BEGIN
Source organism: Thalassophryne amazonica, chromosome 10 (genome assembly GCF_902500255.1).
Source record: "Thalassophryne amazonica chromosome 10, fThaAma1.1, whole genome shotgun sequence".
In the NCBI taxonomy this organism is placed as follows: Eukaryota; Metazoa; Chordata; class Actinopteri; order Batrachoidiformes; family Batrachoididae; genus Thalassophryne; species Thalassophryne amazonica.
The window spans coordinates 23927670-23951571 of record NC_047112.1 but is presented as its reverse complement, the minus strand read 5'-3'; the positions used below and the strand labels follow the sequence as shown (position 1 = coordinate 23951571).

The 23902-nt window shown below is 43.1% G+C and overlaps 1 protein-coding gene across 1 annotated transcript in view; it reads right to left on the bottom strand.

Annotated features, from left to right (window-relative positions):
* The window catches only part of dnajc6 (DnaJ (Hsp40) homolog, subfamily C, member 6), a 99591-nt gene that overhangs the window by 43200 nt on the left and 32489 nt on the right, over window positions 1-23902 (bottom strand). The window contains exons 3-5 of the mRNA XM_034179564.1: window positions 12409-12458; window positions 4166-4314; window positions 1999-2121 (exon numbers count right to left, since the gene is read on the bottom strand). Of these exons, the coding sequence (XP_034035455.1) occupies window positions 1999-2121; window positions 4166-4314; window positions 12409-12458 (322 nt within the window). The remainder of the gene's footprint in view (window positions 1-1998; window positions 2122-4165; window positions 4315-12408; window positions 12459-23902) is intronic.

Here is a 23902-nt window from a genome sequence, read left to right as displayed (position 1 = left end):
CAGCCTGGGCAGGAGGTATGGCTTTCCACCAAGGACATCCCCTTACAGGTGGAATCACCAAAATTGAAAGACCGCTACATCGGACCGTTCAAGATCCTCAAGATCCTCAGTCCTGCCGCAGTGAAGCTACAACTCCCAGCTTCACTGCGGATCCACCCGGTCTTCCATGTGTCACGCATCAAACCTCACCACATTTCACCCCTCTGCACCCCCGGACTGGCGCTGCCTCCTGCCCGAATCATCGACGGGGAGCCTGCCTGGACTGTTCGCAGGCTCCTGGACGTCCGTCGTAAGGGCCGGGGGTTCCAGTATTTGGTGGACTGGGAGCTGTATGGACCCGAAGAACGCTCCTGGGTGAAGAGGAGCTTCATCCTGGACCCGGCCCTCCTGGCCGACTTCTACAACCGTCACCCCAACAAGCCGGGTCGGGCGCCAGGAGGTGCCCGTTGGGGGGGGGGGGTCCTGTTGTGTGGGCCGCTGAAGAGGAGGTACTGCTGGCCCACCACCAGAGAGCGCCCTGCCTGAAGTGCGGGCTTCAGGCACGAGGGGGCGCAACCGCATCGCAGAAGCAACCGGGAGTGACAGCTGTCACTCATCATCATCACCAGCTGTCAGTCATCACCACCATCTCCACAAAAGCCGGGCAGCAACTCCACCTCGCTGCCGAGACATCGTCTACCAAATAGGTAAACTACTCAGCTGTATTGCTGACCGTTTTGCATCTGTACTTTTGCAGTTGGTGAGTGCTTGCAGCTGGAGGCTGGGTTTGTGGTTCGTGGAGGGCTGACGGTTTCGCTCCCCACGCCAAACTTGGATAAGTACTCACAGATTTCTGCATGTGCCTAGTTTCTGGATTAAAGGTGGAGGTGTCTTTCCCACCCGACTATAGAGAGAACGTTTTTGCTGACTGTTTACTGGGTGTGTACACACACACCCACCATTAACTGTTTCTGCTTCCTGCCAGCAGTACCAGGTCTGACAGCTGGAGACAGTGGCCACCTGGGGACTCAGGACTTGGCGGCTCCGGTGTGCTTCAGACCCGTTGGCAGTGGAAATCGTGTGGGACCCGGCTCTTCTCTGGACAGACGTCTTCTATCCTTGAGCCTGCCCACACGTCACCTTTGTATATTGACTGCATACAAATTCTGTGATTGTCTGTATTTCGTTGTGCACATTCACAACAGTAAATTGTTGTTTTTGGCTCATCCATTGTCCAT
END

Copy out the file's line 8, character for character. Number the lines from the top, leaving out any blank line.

Here is a 23902-nt window from a genome sequence, read left to right as displayed (position 1 = left end):